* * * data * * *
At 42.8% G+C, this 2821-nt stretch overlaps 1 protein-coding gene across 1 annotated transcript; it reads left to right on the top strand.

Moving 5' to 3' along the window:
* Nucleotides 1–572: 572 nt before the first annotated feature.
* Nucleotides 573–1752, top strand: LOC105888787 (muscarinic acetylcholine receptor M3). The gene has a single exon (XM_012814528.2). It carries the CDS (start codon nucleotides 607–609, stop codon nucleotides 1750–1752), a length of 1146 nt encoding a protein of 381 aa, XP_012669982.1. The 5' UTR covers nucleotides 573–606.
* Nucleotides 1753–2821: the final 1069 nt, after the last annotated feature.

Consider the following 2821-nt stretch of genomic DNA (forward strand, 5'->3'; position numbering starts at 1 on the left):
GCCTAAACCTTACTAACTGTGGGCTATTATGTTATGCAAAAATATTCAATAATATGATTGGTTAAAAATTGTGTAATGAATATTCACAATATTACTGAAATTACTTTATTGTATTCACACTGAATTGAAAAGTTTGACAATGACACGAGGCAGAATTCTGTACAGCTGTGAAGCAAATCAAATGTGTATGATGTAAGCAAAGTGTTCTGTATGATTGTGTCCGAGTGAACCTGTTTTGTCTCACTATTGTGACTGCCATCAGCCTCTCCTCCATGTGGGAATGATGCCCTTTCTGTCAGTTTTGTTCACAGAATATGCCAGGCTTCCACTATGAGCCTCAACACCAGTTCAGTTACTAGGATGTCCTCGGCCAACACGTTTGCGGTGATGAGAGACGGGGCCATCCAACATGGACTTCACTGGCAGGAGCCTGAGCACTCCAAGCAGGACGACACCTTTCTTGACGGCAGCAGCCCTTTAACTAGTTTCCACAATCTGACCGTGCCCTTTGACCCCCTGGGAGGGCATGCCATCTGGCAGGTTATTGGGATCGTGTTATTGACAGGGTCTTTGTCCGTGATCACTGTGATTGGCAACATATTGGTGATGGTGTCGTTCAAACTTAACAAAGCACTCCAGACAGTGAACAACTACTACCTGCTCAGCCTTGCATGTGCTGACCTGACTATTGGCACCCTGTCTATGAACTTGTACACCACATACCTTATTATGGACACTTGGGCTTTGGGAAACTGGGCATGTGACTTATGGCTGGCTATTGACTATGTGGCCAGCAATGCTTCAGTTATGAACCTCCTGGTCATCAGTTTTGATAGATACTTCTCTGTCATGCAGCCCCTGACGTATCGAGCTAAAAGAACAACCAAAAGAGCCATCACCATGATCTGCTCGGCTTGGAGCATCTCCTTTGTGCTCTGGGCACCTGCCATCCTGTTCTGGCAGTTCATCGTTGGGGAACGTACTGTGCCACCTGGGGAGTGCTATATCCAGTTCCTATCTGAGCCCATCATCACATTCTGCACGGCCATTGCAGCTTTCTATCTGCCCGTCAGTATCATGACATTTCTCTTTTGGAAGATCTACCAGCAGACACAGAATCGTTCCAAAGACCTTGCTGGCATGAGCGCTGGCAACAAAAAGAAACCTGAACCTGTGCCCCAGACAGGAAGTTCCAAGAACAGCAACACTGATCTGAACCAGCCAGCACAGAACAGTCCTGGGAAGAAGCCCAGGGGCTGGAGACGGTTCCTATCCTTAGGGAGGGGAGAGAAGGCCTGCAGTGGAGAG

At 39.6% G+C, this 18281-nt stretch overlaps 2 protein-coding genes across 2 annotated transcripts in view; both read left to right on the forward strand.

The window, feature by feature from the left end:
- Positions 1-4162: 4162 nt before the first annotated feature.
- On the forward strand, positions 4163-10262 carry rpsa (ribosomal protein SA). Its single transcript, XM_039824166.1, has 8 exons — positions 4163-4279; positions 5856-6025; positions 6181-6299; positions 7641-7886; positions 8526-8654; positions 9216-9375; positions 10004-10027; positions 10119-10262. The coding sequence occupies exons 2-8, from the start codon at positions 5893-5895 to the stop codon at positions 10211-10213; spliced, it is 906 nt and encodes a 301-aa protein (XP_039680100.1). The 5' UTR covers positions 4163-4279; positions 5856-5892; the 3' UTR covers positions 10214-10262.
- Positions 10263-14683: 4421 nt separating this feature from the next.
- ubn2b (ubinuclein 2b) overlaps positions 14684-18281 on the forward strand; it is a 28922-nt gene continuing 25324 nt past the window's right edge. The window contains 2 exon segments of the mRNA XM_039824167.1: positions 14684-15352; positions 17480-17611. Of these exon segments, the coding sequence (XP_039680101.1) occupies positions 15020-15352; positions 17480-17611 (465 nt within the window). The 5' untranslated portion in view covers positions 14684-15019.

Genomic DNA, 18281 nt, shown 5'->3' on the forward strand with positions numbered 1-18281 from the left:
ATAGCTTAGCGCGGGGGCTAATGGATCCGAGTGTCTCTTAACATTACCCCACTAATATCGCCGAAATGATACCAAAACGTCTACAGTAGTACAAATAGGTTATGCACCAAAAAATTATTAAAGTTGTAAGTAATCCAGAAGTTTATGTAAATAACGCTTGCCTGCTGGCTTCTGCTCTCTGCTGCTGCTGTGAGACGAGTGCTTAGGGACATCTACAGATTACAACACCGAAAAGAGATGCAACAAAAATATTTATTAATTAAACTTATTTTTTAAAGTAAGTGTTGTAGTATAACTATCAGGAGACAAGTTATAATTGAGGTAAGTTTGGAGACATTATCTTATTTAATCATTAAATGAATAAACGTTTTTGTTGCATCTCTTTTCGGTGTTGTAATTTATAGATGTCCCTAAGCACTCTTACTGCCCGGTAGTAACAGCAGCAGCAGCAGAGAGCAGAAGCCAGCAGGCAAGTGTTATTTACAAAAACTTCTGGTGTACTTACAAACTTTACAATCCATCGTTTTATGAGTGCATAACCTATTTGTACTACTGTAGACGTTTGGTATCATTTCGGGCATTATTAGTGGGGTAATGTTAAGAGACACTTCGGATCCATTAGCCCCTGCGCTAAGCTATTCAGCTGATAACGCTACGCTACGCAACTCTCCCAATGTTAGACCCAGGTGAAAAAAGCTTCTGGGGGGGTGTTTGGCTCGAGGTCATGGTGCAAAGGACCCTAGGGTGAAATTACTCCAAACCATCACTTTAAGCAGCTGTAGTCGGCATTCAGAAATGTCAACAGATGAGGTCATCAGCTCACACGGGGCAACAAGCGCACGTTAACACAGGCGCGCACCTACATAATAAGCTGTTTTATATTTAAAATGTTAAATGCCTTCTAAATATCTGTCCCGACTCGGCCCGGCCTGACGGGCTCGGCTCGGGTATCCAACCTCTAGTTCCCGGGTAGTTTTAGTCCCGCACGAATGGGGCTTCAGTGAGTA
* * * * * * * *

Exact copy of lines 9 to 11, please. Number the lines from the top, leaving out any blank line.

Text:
The window, feature by feature from the left end:
- Positions 1-4162: 4162 nt before the first annotated feature.
- On the forward strand, positions 4163-10262 carry rpsa (ribosomal protein SA). Its single transcript, XM_039824166.1, has 8 exons — positions 4163-4279; positions 5856-6025; positions 6181-6299; positions 7641-7886; positions 8526-8654; positions 9216-9375; positions 10004-10027; positions 10119-10262. The coding sequence occupies exons 2-8, from the start codon at positions 5893-5895 to the stop codon at positions 10211-10213; spliced, it is 906 nt and encodes a 301-aa protein (XP_039680100.1). The 5' UTR covers positions 4163-4279; positions 5856-5892; the 3' UTR covers positions 10214-10262.